Judge Peppitt QC is to rule on the case of three women from Kent who claim they have cancers as a result of misdiagnosed smear tests by the Kent and Canterbury Hospital, centre of the worst cervical screening scandal, in which eight women are believed to have died and 30 needed hysterectomies because of failures.
Helen Palmer, 35 of Whitstable, Sandra Penney, 35 of Ramsgate, and Lesley Cannon, 38, from Sheppey say the hospital screeners misread their tests, and as a result they contracted adenocarcinoma, the less common form of cervical cancer that affects mainly younger women. All three needed radical hysterectomies.
Much of the dispute in the 10-day court case centred on whether cyto- screeners, the laboratory technicians who examine slides, should have been able to notice the pre-cancerous signs when the smears were taken between 1990 and 1992. The medical science of analysing such slides is said to have improved since the early 1990s.
But, alarmingly, the experts in the case disagreed over what the women's four smears showed. In one case they were starkly divided on whether a 1990 smear showed signs of adenocarcinoma at all. Of four cyto-pathologists who examined the slide, two said there was clear evidence of pre- cancer and two said there was no such evidence.
The two medical experts who were retained by the women said the smear shows serious and readily visible abnormalities. Professor Roger Cotton, 72, the retired head of cytology at Nottingham University Hospital, said "significant glandular abnormalities are present ... In my opinion this delay of five and half years (until diagnosis of cancer) is inexcusable."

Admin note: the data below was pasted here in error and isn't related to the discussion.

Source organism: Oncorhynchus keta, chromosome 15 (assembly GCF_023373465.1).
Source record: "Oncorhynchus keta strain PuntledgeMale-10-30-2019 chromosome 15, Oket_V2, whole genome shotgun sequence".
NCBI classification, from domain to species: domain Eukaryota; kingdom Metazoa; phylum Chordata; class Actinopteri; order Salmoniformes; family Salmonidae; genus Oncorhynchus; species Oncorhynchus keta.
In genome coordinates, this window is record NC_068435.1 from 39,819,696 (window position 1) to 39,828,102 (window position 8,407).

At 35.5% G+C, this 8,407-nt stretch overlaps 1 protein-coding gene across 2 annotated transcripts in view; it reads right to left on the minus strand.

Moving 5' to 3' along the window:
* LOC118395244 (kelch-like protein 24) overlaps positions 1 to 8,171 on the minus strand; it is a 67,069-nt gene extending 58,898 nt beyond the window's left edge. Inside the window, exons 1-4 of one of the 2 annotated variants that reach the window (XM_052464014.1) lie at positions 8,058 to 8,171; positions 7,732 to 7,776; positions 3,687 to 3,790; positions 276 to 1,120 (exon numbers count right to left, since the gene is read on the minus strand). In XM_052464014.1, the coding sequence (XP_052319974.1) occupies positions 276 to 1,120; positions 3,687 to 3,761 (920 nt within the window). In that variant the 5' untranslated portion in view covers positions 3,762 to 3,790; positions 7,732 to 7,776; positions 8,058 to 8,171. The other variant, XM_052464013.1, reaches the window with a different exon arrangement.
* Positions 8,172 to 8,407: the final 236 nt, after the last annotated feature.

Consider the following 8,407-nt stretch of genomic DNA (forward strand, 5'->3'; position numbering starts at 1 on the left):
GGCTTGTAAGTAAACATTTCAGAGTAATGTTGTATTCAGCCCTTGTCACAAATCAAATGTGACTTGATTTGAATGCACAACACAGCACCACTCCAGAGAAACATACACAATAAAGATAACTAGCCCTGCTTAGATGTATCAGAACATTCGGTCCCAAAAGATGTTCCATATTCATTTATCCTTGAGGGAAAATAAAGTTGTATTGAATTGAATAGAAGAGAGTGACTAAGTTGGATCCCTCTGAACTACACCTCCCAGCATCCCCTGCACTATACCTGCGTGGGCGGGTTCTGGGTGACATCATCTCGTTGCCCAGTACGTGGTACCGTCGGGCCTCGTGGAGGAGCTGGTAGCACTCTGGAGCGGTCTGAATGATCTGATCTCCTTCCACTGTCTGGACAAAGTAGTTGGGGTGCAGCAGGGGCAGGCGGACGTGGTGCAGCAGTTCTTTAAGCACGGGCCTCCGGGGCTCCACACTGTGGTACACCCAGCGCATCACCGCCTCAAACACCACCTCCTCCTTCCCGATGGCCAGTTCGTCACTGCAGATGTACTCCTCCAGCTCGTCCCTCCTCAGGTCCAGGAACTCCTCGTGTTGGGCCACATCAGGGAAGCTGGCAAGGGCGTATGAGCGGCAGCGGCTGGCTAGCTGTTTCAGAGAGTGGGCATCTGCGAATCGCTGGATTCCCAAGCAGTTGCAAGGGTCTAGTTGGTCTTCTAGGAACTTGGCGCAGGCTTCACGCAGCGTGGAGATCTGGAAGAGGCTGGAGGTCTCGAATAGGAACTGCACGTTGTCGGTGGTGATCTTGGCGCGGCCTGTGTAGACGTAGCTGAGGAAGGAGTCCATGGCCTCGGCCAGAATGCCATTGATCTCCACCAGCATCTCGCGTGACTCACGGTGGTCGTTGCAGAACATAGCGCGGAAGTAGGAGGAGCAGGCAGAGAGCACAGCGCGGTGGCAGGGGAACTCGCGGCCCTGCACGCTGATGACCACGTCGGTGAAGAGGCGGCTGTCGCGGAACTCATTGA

Professor Thomas Krauz, 51, a consultant at Hammersmith Hospital, agreed with Professor Cotton. "This is not a negative smear as stated in the original," he said. Professor Krauz had several of his cyto-screeners at Hammersmith blind-test the slide. All four identified problems.
But the two experts advising the East Kent Health Authority, on behalf of the hospital, voiced the opposite opinion. Dr Andrew Boon, 40, consultant of St James' University Hospital, Leeds, said: "Even in retrospect, I cannot find any convincingly dyskaryotic cells within the smear and all the changes present could be reasonably attributed to florid inflammation."
Dr David Hughes, 35, consultant at Chesterfield Hospital, said: "I agree with Dr Boon that the 1990 smear is acceptable as negative."
Judge Peppitt was clearly disturbed by the conflict over the slides and came back to it a number of times during the hearings. The consultants were cross-examined about their evidence. Such disagreement will raise concern over the effectiveness of cervical screening programmes.
Adenocarcinoma accounts for 10 to 15 per cent of cervical cancers but the proportion is growing. Its diagnosis and treatment is fraught with difficulty. Experts say that cells indicative of adenocarcinoma on the smear are the most difficult to interpret.
The National Cervical Screening Service said that even with regular smears every three to five years, only 50 per cent of adenocarcinomas will be prevented, compared with 80 to 90 per cent of invasive squamous cell cervical cancers, the commonest sort.
Julietta Patnick, national co-ordinator of the screening service, said: "The evidence from around the world shows the cervical smear test is not a reliable test for picking up and preventing adenocarcinoma."
To demonstrate medical negligence, the victim mustprove the standard of care was below that of a reasonably competent practitioner at the time. Kent and Canterbury Hospital NHS Trust has denied this.
The trust has already admitted the screening department was poorly run and the screeners inadequately trained. It has settled 45 cases but refused compensation to women in other cases.Reuse content